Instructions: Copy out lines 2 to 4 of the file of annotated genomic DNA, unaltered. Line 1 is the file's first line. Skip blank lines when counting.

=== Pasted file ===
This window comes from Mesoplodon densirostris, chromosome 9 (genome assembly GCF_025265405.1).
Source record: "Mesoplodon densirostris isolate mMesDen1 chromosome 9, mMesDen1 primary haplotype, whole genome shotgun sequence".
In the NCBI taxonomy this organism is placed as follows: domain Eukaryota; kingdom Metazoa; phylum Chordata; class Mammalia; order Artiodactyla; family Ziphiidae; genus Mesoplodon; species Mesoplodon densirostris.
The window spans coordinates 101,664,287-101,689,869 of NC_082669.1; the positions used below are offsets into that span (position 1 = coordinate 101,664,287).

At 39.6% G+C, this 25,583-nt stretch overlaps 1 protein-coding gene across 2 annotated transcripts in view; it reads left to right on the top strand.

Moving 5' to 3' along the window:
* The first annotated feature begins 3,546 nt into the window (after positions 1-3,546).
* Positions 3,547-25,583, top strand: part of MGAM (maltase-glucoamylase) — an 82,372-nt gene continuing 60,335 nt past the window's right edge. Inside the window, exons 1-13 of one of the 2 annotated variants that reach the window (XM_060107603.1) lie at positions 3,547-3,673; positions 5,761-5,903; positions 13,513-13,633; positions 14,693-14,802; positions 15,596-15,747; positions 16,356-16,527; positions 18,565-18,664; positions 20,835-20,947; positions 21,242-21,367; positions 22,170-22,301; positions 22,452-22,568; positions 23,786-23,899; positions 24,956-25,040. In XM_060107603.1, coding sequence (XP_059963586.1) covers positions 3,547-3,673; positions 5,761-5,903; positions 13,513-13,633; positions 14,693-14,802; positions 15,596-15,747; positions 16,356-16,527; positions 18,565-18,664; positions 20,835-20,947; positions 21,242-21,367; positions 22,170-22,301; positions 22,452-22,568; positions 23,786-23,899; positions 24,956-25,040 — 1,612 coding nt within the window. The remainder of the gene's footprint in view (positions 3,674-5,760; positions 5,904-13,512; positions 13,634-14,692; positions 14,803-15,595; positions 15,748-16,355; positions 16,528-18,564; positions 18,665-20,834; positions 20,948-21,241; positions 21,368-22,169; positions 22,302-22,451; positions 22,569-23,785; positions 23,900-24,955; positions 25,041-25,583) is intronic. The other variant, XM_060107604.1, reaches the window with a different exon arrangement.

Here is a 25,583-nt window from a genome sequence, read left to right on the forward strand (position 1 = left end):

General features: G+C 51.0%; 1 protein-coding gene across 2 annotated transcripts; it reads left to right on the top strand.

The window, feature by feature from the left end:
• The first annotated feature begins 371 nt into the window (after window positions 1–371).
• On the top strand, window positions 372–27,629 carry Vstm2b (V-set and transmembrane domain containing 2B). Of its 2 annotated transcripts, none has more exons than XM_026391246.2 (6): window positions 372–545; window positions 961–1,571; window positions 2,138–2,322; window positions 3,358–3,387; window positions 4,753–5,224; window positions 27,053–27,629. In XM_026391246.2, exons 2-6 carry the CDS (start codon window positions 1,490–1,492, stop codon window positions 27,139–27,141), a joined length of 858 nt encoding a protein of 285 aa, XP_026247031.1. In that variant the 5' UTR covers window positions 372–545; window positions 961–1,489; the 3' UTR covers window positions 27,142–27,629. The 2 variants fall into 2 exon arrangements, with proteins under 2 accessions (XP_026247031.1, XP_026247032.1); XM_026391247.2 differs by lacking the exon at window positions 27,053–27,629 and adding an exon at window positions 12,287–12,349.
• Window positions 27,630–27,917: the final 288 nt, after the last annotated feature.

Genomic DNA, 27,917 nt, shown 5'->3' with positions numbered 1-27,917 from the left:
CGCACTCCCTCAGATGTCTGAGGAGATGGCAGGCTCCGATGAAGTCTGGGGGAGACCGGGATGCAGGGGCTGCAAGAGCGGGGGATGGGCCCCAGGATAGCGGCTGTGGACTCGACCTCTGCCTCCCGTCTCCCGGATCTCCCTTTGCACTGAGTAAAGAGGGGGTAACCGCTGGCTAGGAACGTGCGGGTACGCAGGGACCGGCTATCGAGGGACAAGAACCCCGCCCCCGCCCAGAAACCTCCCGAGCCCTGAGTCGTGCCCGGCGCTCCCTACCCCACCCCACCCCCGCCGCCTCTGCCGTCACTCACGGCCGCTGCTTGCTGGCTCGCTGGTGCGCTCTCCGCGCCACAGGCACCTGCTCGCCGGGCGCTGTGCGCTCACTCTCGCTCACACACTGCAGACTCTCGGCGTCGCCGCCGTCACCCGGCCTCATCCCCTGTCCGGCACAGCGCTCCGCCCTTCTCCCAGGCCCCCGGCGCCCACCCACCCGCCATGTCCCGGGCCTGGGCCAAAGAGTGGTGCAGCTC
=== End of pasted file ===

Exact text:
Source record: "Mesoplodon densirostris isolate mMesDen1 chromosome 9, mMesDen1 primary haplotype, whole genome shotgun sequence".
In the NCBI taxonomy this organism is placed as follows: domain Eukaryota; kingdom Metazoa; phylum Chordata; class Mammalia; order Artiodactyla; family Ziphiidae; genus Mesoplodon; species Mesoplodon densirostris.
The window spans coordinates 101,664,287-101,689,869 of NC_082669.1; the positions used below are offsets into that span (position 1 = coordinate 101,664,287).